Northern Lights – Episode 50

By the time the last stone of the 90th course of the lighthouse was laid and the completed building cleared of the cranes, winches and implements employed in its construction, Alec Cargill had a clear idea of his future.

He’d completed his apprenticeship with Jeremiah Cuthbert and entered the blacksmith’s employment as a journeyman.

Alec discovered he had a talent for wrought-iron work. Already he and Jeremiah had designed and manufactured entrance gates of architectural acclaim for one of the local estates. Orders came flooding in for others.

The Arbroath workyard was no longer so busy, but some stone was still brought from Dundee’s Mylnefield quarry to build a signal tower communicating with the lighthouse and providing accommodation ashore for lightkeepers’ families.

The Aberdeen stonecutters left Lilias’s bothy for home, their work done. Before they left, Noah asked Fionah Creagh to marry him and work on his father’s land.

His taste in women was for a lively, buxom armful rather than the modest Highland lass, but she was wiry and hard working, necessary attributes for hard graft on a bleak Mearns smallholding.

Noah was furious when she turned down the offer.

“I thank you for it, but I will stay with Mistress Lilias,” she said politely.

With great relief Fionah watched the sulky young man stump angrily out of the bothy. Her wistful fancy was set elsewhere – with handsome Alec Cargill, who ignored her presence.

The Nunnery closed. Miss Gray’s cousin had opened a dressmaking establishment in Edinburgh’s New Town and persuaded Miss Gray to join her. Miss Gray offered Cathy Mary the chance to accompany her and the family had decided she should seize the opportunity.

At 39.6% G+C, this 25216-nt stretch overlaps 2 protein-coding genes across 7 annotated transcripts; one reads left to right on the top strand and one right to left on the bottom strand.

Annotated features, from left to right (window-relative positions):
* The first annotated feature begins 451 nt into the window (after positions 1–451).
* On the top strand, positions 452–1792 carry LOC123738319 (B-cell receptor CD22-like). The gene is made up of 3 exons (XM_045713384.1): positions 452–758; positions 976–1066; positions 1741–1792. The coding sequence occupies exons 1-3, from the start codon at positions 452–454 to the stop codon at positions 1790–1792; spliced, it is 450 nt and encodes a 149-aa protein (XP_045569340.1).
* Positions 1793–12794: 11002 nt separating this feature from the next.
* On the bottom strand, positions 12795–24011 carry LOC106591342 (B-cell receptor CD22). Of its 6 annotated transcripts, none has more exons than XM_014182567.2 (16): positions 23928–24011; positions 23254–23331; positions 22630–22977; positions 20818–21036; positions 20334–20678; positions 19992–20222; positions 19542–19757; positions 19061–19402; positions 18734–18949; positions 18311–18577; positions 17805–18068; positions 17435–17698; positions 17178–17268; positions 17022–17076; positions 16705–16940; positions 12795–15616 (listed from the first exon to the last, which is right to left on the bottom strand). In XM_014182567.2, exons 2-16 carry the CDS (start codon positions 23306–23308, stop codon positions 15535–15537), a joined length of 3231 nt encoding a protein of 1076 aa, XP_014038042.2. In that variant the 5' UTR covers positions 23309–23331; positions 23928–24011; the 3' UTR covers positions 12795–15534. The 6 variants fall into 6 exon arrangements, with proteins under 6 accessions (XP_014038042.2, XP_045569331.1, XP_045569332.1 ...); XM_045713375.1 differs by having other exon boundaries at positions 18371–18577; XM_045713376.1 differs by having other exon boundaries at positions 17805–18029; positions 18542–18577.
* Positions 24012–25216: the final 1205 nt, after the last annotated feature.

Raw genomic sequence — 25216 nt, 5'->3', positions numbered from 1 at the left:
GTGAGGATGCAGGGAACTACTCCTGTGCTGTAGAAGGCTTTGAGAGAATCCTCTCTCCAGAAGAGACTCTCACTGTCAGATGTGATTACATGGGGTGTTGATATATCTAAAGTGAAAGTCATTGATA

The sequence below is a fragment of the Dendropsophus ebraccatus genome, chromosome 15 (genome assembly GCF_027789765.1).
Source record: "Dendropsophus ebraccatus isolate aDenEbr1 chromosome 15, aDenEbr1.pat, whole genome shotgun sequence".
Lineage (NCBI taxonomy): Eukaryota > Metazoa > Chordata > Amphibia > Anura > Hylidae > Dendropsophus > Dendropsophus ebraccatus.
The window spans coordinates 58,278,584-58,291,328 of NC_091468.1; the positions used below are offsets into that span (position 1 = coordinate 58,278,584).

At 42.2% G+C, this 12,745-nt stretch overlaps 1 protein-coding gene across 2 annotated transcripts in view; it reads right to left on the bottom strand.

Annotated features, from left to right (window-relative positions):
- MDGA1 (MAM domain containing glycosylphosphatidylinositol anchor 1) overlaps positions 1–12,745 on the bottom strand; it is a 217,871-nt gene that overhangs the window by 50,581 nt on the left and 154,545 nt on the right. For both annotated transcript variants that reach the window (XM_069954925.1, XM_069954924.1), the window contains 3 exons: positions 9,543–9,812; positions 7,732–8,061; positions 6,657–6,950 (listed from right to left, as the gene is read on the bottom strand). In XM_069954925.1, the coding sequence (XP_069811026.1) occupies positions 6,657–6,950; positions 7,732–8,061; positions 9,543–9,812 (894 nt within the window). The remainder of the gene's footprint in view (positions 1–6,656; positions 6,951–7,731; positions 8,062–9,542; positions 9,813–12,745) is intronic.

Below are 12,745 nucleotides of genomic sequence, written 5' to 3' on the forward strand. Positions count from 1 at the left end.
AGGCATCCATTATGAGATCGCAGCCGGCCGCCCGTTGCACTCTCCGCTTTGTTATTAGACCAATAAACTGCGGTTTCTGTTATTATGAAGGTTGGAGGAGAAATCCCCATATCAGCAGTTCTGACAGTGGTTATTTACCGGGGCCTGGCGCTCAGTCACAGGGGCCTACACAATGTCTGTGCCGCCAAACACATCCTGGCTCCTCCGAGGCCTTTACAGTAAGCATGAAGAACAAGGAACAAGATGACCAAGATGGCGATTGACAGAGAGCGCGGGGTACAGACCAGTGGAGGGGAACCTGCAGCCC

Cathy Mary’s letters home told of her growing success, designing gowns for well-off Edinburgh ladies.

Though they missed her sorely, her sisters and grandmother were reassured their decision had been the best one for talented Cathy Mary.

*  *  *  *

Lilias had acquired a taste for landlady status, despite the hard work involved. After the stonecutters had left amidst celebrations of feasting and dancing in the workyard, she viewed the empty bothy with Fionah, and plans evolved for its future.

“It could be a hostel for casual workers passing through town in need o’ a night’s lodging and a bite tae eat,” Lilias mused.

“Much needed for travellers,” the Highland lass approved. “An inn is not cheap and thieves rob poor men the worse for drink.”

“There’ll be nae demon drink in here,” Lilias declared. “I was considering takin’ in the teams o’ lasses wha travel frae port tae port gutting herring and tilling the barrels in season.

“I’d gie them a keen rate, o’ course, but make a steady bob or two. They’d welcome a clean bed and some place tae wash awa’ the stink o’ fish.”

Fionah nodded.

“They will bathe in the wash-house boiler once the fire iss out!”

Lilias chuckled at the prospect. She found the Highland lass a great joy.

It had grieved her that Alec resented Fionah’s presence in the house, but circumstances changed.

Alec had moved back home when the workyard emptied and by chance he and Fionah were partnered together in the reels and dancing during celebrations in the yard.

The young man’s attitude had changed and now he was smiling upon the lass.

Lilias nurtured hopes that the two might become a couple. In her opinion it would be a match made in heaven, at the same time solving a pending staffing problem.

Maggie was to marry Samuel this autumn and move into the flat above the shop. She had plans to expand the grocery business and could not wait to get started.


Fiction Editor Lucy is always on the look-out for the very best short stories, poems and pocket novels. As well as sourcing enjoyable content, she enjoys working with our established contributors, encouraging new talent, and celebrating 150 years of 'Friend' fiction!